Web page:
"Yes, I was very upset by the telephone call," he said. "I'm kind of an emotional type person, and to have somebody, especially an adult, talk to me like that was very disturbing. And when the letter came and said I was discourteous and my mother was too, well, that was just too much.

"Oh no, it wouldn't make me change my mind about Georgetown. The racial stuff made me angry more than anything else. I wouldn't care if I was playing with people who were green or pink, just as long as they were good people.

"As far as not telling them the truth - well, I let them know everything I was doing. I did that with everyone. I told myself right from the beginning I would be as honest as possible with all the schools right from the beginning. Coaches are human beings. I wanted to be fair. I told a lot of schools right away that I wasn't interested. I had a responsibility to be above board with everyone, and I was.

"Now that it's all over, I actuallyk feel a whole lot better that I didn't go to Madison. All the stuff they said, well, now I just consider the source."

In an interview last week, Campanelli, 39, and head coach at Madison the last six years, at first declined to comment. Then he relented ever so slightly.

"He deceived us," he said. "He told us the day before he went to visit Georgetown that he wasn't going to sign there, and then he did. He lied to "us."

What about his conversation with Bullis? Did he tell the youngster he would be a token white at Georgetown? "That's his interpretation, it's something he'll have to live with," he said. I'm disappointed that he would do something like this."

What about the letter from Thurston?

"My assistant coach had worked very hard to recruit this young man. He was very deceiving to us an that's all I want to say. Yes, I saw the letter before it went out. I have no problems with it. We have a clear conscience on this thing. Did he (Bullis) actually send you the letter?

"Look, you have no background on this situation, you better be very careful about what you print." When asked to provide some of that background, Campanelli said, "I've said everything I'm going to say."

The same day Mrs. Edwards received the letter from Thurston, she also wrote to Madison President Dr. Ronald E. Carrier, detailing the history of her son's recruiting by Madison, the telephone call from Campanelli and the letter from Thurston, which she enclosed.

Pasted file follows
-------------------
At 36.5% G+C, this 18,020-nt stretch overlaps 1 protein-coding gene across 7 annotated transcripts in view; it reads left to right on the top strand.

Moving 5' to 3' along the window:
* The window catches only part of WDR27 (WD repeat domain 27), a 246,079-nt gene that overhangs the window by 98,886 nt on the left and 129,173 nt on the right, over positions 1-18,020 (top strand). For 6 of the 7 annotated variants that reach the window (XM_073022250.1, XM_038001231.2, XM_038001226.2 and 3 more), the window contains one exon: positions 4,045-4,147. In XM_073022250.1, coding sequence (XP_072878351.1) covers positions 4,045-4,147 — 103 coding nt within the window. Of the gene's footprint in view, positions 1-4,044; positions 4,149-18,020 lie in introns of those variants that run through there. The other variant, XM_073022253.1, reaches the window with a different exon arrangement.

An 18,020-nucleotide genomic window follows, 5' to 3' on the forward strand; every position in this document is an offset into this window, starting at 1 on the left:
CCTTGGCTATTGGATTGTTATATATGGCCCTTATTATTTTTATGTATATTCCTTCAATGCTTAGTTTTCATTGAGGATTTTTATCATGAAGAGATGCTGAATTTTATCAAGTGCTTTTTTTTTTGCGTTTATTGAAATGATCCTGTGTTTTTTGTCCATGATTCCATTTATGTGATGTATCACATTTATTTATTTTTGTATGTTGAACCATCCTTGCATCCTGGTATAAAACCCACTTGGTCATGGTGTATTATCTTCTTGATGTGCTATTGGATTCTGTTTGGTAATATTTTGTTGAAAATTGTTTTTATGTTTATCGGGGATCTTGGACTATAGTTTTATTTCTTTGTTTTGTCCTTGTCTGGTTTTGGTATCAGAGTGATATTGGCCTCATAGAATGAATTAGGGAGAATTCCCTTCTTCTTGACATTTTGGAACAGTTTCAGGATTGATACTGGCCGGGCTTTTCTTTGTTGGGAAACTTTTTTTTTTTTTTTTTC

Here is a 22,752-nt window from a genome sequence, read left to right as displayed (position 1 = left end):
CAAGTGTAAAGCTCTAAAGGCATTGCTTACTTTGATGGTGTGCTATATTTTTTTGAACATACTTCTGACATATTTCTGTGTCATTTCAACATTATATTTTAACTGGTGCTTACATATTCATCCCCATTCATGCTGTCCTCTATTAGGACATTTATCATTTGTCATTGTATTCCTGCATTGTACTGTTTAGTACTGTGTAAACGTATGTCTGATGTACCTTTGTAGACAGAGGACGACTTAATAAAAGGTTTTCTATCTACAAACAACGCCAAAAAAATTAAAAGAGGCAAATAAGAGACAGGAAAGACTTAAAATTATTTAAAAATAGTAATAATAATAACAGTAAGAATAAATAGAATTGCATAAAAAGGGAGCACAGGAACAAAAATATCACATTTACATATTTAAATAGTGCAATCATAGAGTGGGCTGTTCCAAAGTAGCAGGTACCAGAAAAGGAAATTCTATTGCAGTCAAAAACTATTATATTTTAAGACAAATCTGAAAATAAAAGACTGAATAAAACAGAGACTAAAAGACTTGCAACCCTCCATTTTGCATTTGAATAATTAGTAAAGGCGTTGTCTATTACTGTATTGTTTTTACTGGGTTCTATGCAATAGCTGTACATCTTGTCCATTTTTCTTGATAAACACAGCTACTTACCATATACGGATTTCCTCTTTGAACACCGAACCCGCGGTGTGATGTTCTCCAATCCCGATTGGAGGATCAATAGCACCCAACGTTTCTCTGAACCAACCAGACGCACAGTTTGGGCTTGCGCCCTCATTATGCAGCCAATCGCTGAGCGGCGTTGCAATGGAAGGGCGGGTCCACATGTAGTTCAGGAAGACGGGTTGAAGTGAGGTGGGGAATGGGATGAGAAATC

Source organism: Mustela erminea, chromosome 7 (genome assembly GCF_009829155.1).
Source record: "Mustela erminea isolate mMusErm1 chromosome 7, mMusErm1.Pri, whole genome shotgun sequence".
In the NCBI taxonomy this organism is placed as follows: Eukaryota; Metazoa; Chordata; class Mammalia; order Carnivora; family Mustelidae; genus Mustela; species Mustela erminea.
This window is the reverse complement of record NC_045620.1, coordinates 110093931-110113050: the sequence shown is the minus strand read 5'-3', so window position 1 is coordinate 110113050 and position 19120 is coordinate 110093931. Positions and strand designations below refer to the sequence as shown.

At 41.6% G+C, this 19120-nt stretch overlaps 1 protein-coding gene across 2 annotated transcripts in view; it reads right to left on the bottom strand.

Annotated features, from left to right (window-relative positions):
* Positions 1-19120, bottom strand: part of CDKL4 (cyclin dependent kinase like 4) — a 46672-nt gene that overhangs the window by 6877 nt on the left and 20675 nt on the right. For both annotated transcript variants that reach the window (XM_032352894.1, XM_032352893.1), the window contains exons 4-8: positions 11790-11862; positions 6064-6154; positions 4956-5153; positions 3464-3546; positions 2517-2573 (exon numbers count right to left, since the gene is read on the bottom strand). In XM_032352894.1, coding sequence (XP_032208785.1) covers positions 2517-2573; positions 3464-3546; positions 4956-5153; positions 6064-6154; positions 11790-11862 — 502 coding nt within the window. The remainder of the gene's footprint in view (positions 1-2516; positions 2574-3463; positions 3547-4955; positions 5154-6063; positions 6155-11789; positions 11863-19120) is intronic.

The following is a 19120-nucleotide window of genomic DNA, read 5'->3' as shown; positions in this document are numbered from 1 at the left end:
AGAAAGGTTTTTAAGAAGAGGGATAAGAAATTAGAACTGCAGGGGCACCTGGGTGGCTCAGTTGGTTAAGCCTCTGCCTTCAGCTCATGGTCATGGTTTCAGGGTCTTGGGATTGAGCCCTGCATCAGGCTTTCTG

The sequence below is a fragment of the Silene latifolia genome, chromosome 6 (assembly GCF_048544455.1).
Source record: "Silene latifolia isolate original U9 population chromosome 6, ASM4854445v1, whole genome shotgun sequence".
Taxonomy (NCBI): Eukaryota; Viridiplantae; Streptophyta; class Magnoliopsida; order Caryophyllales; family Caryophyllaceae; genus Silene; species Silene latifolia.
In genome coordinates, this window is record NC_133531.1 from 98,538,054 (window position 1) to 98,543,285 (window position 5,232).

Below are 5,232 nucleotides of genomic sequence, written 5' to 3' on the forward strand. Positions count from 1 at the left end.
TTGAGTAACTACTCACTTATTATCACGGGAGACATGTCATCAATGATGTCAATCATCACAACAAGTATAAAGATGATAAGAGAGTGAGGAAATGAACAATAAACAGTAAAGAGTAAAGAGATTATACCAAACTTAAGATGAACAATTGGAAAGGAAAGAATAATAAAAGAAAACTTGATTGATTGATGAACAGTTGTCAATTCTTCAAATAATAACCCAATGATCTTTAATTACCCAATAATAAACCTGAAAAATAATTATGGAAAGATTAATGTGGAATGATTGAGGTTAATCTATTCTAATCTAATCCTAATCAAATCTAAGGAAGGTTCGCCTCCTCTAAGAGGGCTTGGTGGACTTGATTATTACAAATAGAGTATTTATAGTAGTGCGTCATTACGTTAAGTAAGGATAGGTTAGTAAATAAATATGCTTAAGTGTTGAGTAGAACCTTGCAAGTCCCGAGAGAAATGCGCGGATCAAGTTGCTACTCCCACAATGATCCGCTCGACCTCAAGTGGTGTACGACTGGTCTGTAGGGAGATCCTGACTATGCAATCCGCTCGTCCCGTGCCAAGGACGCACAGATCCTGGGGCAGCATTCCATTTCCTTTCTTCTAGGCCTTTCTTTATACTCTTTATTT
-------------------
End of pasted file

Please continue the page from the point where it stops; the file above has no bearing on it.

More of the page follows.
"I believe the law protects a person from such defamation of character and I intend to contact our attorney . . . to discuss this," she wrote. "Aside from that, I don't believe anyone so 'unethical has any place working with young people, especially during a time when so much confusion is entering their minds."

In an interview last week, Dr. Carrier told The Washington Post that he was sending Mrs. Edwards and her son a letter of apology.

"I think the coach was acting on his behalf and not on the behalf of the institution," Dr. Carrier said. "Yes, I was upset about it. I don't think this was done properly. A student doesn't have any obligation to come here. It's just one of those unfortunate things that won't happen again.

"If that's the only thing we do well, it's not like we're giving out cars or money."

At Georgetown University, John Thompson leans back in an overstuffed chair, takes a deep drag on his pipe and says, "I really do want to emphasize that every coach in the country does not recruit this way, but yes, it does happen. I told that to Jeff's mother. I apologized to her. Most of the people do not conduct themselves in that manner.

"I'm concerned about how all this is going to affect Jeff. I hope it won't. When something like this happens, it can leave a scar, and I want to protect Jeff from that.

"No, I won't talk to the people at Madison. When I first got into coaching. I'd probably have picked the phone right up and given them hell. But I don't feel it's my responsibility. The letter speaks for itself and I have no reason not to believe all those things were said on the phone.

"It happens every single year, where we're trying to recruit somebody who happens to be white and the color aspect comes into it.

"It's past bitterness with me. I accept it. I just have to deal with it, and overcome it. The people who accept us for what we are and what we have going here are people who will play here."